How Low Will AT&T Go?
Rev. R. Henry Martin directs the Shreveport-Bossier Rescue Mission, a Louisiana-based ministry that “reaches out to feed, clothe, shelter and provide healing services to homeless men, women and families with children.” The ministry aided 1,200 people in 2010, served over 135,000 meals and is open to those in need 365 days a year.
This is all noble work, but what the heck does it have to do with the AT&T/T-Mobile merger?
The answer, of course, is absolutely nothing. So why did Rev. Martin feel compelled to write a letter to the FCC urging it to approve the takeover?
According to a Center for Public Integrity report released on Monday, at least two dozen charities that received AT&T bucks have plugged the merger, writing letters urging the FCC to seal the deal. The Shreveport-Bossier Rescue Mission, for one, raked in $50,000 from AT&T earlier this year. Perhaps it was that cash infusion that inspired this heartfelt testimonial:
“It is important that we, as Christians, never stop working on behalf of the underserved and forgotten,” Rev. Martin wrote in a June letter to FCC Chairman Julius Genachowski. “It might seem like an out-of-place endorsement, but I am writing today in order to convey our support for the AT&T/T-Mobile merger. … People often call on God to help the outcasts and downtrodden that walk among us. Sometimes, however, it is our responsibility to take matters into their own hands. Please support this merger.”
Other recipients of AT&T money that backed the deal include the American Foundation for the Blind ($10,000 to $15,000 per year), the National Disability Institute ($50,000) and the United Way of Northwest Florida (an average of $22,157 per year since 2007).
While it’s hard to say whether AT&T engaged in a literal quid pro quo with these nonprofits, the CPI report does note that the company at least approached many of these organizations about writing letters to the FCC.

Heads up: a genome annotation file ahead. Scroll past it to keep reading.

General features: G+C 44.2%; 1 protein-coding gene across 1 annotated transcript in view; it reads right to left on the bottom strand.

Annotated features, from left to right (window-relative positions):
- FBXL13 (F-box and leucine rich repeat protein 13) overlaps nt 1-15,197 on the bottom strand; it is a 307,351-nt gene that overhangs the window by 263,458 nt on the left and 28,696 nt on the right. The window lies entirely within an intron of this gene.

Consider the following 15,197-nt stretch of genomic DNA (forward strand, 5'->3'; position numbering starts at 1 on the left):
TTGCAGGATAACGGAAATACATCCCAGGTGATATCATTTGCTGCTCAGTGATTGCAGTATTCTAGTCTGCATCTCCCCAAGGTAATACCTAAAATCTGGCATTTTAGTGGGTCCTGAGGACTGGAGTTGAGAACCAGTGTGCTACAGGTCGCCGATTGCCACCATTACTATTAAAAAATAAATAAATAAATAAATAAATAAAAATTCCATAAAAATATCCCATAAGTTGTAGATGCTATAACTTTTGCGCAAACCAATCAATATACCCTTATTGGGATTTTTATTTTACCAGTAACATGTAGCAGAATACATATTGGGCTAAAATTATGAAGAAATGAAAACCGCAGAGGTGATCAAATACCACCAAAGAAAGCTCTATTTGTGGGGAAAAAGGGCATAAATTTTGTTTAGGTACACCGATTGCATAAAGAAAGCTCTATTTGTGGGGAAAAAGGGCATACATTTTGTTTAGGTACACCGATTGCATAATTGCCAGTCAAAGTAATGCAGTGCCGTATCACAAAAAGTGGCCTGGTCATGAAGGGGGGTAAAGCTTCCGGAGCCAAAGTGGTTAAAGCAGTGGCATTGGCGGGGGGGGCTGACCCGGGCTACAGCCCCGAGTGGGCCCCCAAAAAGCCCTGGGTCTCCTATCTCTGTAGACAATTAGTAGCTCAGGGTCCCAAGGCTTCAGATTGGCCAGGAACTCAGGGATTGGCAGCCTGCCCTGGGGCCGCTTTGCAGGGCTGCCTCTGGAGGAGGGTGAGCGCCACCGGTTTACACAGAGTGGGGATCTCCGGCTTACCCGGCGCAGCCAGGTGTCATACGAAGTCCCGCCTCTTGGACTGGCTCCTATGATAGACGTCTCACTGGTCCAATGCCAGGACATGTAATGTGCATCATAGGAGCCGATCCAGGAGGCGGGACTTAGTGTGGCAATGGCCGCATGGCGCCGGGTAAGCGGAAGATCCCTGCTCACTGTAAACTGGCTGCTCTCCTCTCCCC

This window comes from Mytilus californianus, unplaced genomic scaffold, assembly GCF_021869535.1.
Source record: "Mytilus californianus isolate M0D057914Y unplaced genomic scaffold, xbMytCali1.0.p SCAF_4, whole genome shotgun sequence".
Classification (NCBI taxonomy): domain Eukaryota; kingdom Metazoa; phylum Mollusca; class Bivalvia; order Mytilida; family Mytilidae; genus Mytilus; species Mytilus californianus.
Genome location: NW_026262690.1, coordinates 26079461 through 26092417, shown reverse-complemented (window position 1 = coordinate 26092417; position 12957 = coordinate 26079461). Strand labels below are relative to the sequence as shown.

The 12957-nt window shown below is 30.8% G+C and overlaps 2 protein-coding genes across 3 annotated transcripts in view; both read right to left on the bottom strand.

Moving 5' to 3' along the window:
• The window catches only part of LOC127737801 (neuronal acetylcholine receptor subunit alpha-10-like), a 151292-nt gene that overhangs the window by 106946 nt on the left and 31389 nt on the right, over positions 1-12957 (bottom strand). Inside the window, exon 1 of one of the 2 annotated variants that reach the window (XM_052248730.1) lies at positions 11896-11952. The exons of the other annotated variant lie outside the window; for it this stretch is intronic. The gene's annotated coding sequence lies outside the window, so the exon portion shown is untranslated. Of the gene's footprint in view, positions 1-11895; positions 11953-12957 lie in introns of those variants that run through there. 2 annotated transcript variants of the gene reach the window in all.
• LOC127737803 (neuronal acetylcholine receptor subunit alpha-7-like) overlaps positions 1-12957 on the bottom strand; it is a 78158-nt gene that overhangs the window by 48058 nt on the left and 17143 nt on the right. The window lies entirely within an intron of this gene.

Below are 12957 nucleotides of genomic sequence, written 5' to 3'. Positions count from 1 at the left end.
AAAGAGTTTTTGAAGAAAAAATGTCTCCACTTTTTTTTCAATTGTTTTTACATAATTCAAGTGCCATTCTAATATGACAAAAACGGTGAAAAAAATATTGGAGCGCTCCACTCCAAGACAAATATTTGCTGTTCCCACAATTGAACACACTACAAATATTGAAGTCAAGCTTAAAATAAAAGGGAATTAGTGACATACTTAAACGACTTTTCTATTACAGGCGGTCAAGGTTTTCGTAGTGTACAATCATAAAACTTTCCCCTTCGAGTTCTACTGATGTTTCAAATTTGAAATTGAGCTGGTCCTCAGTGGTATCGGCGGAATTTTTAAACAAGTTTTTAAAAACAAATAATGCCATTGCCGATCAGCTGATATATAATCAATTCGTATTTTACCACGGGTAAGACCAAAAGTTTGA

Angela Patton is the sole employee of Camp Diva, a Richmond, Va.-based nonprofit that sends inner-city girls to summer camp and runs afterschool programs. She told CPI that an AT&T official who handles donations to Camp Diva told her “they were interested to see what our opinions were [about the merger] and could we be of support.” Patton told CPI that Camp Diva is “suffering” and needs AT&T’s support.
AT&T has been playing this game of “I’ll scratch your back if you’ll scratch mine” since announcing the merger in March. Key to its efforts has been Jim Cicconi, the company’s chief lobbyist —who also runs AT&T’s charitable foundation. This blurring between church and state, as it were, has allowed AT&T to strategically target its contributions.
“They have curried favor with organizations who, whether through direct or indirect expectations, will go to bat for them,” Ellen Miller, executive director of the Sunlight Foundation, told the Washington Post’s Cecilia Kang in May. “That’s what a sophisticated lobby does, and AT&T is among the top of this in Washington.”
Corporate abuses shock no one at this point. But what makes the CPI report especially disturbing is how dependent many of these charitable groups are on AT&T for their very existence.
Camp Diva isn’t the only AT&T recipient that’s fighting to stay afloat. The Boys & Girls Club in Neshoba County, Miss., is in a district with a 24.2 percent poverty rate and a median household income of $29,835. Volunteer Rae Ellen Gordon wrote to the FCC on behalf of her organization. “If I was asked to write a letter it would have to be something I would believe in,” Gordon told CPI. “We’re still very new, we’re still struggling financially.”
Indeed, it’s striking how many of these AT&T recipients — including the Boys & Girls Club of El Dorado County, Calif., and the Delta Arts Alliance on the Mississippi coast — are based in regions plagued with poverty and high unemployment. These organizations undoubtedly felt they were in no position to bite the hand that feeds them — and AT&T knew that.